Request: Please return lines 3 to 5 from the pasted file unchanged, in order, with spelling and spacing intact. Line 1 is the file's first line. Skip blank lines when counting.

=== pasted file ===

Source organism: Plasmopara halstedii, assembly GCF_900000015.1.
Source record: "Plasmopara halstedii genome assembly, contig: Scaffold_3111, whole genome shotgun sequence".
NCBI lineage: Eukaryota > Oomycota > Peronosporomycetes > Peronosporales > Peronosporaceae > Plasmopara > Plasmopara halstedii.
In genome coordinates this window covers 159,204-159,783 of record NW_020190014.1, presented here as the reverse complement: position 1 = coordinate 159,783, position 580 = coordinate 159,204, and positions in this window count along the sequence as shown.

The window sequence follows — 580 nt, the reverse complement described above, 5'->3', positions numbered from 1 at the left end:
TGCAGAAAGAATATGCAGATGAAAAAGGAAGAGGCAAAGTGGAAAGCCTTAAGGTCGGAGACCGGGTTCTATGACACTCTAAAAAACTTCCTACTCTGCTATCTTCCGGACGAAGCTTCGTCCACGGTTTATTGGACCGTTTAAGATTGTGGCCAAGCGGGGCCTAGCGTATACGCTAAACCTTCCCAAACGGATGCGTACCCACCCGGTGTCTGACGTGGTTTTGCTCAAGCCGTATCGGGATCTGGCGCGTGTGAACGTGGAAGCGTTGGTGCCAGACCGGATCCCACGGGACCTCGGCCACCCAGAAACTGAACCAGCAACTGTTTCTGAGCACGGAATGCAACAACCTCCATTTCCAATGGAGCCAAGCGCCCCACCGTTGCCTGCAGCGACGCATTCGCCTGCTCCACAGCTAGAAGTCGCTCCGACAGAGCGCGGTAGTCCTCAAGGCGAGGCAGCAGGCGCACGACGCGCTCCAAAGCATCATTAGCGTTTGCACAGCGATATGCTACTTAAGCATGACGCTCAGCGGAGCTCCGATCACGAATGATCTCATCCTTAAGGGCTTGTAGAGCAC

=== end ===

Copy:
NCBI lineage: Eukaryota > Oomycota > Peronosporomycetes > Peronosporales > Peronosporaceae > Plasmopara > Plasmopara halstedii.
In genome coordinates this window covers 159,204-159,783 of record NW_020190014.1, presented here as the reverse complement: position 1 = coordinate 159,783, position 580 = coordinate 159,204, and positions in this window count along the sequence as shown.

The window sequence follows — 580 nt, the reverse complement described above, 5'->3', positions numbered from 1 at the left end: